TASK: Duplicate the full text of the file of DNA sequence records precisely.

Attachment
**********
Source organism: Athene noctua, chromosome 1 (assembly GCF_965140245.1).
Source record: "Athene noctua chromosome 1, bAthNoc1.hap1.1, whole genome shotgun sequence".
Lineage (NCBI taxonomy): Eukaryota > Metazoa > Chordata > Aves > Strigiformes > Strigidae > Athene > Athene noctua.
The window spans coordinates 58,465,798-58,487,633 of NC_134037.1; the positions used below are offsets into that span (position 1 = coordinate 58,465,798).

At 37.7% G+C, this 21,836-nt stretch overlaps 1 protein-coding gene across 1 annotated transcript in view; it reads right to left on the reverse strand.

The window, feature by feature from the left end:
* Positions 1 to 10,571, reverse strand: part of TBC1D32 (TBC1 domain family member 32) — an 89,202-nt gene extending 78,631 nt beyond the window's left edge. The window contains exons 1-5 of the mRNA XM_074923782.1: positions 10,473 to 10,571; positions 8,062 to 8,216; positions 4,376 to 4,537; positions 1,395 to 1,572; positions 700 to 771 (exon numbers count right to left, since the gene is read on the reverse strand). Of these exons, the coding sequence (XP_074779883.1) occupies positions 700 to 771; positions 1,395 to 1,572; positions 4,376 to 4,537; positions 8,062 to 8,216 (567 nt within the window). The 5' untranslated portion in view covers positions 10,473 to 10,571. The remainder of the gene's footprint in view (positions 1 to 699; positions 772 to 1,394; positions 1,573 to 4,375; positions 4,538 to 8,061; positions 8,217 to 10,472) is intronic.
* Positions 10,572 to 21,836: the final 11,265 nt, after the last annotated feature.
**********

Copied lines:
Source organism: Athene noctua, chromosome 1 (assembly GCF_965140245.1).
Source record: "Athene noctua chromosome 1, bAthNoc1.hap1.1, whole genome shotgun sequence".
Lineage (NCBI taxonomy): Eukaryota > Metazoa > Chordata > Aves > Strigiformes > Strigidae > Athene > Athene noctua.
The window spans coordinates 58,465,798-58,487,633 of NC_134037.1; the positions used below are offsets into that span (position 1 = coordinate 58,465,798).

At 37.7% G+C, this 21,836-nt stretch overlaps 1 protein-coding gene across 1 annotated transcript in view; it reads right to left on the reverse strand.

The window, feature by feature from the left end:
* Positions 1 to 10,571, reverse strand: part of TBC1D32 (TBC1 domain family member 32) — an 89,202-nt gene extending 78,631 nt beyond the window's left edge. The window contains exons 1-5 of the mRNA XM_074923782.1: positions 10,473 to 10,571; positions 8,062 to 8,216; positions 4,376 to 4,537; positions 1,395 to 1,572; positions 700 to 771 (exon numbers count right to left, since the gene is read on the reverse strand). Of these exons, the coding sequence (XP_074779883.1) occupies positions 700 to 771; positions 1,395 to 1,572; positions 4,376 to 4,537; positions 8,062 to 8,216 (567 nt within the window). The 5' untranslated portion in view covers positions 10,473 to 10,571. The remainder of the gene's footprint in view (positions 1 to 699; positions 772 to 1,394; positions 1,573 to 4,375; positions 4,538 to 8,061; positions 8,217 to 10,472) is intronic.
* Positions 10,572 to 21,836: the final 11,265 nt, after the last annotated feature.